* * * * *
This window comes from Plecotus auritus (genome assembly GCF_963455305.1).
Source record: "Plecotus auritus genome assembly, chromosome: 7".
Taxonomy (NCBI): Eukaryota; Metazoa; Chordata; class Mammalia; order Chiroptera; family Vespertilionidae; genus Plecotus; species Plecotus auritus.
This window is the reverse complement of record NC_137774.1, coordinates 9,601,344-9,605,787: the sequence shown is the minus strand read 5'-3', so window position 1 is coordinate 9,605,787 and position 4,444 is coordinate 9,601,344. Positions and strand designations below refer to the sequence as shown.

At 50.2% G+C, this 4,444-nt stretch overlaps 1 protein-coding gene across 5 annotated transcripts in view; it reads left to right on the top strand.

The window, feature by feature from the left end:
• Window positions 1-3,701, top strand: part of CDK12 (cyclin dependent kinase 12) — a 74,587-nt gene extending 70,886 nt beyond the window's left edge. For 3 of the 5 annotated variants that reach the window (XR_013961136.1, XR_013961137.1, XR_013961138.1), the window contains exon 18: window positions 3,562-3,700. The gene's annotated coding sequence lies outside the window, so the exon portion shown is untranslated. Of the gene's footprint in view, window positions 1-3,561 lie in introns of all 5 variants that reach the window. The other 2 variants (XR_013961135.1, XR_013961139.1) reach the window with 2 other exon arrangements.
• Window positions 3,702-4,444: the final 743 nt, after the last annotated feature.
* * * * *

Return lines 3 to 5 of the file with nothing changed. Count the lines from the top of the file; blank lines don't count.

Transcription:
Taxonomy (NCBI): Eukaryota; Metazoa; Chordata; class Mammalia; order Chiroptera; family Vespertilionidae; genus Plecotus; species Plecotus auritus.
This window is the reverse complement of record NC_137774.1, coordinates 9,601,344-9,605,787: the sequence shown is the minus strand read 5'-3', so window position 1 is coordinate 9,605,787 and position 4,444 is coordinate 9,601,344. Positions and strand designations below refer to the sequence as shown.

At 50.2% G+C, this 4,444-nt stretch overlaps 1 protein-coding gene across 5 annotated transcripts in view; it reads left to right on the top strand.